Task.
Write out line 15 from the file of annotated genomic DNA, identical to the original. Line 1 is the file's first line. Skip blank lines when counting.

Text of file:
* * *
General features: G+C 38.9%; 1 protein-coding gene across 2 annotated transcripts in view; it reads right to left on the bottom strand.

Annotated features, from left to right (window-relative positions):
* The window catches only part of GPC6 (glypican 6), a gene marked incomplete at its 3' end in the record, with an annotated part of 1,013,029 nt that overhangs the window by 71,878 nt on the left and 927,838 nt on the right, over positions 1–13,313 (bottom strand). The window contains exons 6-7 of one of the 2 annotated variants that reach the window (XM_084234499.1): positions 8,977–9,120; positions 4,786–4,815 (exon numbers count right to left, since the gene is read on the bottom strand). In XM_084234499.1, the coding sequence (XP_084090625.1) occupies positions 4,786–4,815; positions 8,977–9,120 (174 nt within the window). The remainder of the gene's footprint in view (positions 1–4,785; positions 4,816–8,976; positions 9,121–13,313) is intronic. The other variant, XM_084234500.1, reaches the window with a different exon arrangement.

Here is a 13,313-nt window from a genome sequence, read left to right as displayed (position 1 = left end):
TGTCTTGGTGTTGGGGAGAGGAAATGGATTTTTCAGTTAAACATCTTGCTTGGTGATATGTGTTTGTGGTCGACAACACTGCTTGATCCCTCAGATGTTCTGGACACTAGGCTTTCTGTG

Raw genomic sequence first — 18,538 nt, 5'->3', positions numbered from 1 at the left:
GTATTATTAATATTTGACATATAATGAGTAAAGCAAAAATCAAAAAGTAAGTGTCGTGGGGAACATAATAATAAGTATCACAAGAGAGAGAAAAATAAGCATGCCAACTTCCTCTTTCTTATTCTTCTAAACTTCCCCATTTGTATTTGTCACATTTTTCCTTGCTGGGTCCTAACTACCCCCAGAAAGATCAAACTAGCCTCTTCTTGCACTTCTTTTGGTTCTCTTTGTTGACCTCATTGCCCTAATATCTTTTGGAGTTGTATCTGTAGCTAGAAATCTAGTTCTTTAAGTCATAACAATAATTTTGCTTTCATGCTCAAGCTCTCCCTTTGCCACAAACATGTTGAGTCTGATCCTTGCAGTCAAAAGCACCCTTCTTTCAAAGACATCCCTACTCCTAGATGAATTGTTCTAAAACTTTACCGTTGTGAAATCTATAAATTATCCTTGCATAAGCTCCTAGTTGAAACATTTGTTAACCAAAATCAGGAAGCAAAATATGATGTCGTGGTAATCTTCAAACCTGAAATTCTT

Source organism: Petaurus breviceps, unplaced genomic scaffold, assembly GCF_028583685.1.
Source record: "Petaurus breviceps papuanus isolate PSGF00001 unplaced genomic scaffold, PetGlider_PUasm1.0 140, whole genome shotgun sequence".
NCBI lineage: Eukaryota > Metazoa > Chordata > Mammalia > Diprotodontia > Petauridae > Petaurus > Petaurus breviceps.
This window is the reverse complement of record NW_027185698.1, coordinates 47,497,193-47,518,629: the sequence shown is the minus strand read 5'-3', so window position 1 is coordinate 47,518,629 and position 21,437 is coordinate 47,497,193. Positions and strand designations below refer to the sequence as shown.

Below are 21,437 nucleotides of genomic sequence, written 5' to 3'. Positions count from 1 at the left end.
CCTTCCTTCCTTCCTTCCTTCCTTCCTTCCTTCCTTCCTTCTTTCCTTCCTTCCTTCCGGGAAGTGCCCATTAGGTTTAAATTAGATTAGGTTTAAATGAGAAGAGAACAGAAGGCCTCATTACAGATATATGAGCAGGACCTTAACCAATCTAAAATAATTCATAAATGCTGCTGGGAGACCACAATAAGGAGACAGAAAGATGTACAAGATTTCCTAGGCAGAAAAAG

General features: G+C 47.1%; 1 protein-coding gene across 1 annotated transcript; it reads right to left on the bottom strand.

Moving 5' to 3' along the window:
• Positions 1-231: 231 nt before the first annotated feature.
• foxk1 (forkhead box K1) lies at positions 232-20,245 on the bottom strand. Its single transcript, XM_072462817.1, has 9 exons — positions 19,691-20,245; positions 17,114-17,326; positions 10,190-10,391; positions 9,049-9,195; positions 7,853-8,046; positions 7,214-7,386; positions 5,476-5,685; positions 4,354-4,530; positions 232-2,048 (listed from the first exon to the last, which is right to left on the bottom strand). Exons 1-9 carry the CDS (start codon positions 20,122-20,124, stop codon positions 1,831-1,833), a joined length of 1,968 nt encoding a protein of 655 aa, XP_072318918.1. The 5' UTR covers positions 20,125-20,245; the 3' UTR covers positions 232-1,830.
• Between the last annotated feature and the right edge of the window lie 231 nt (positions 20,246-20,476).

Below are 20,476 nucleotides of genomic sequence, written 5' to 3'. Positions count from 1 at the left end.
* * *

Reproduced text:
Moving 5' to 3' along the window: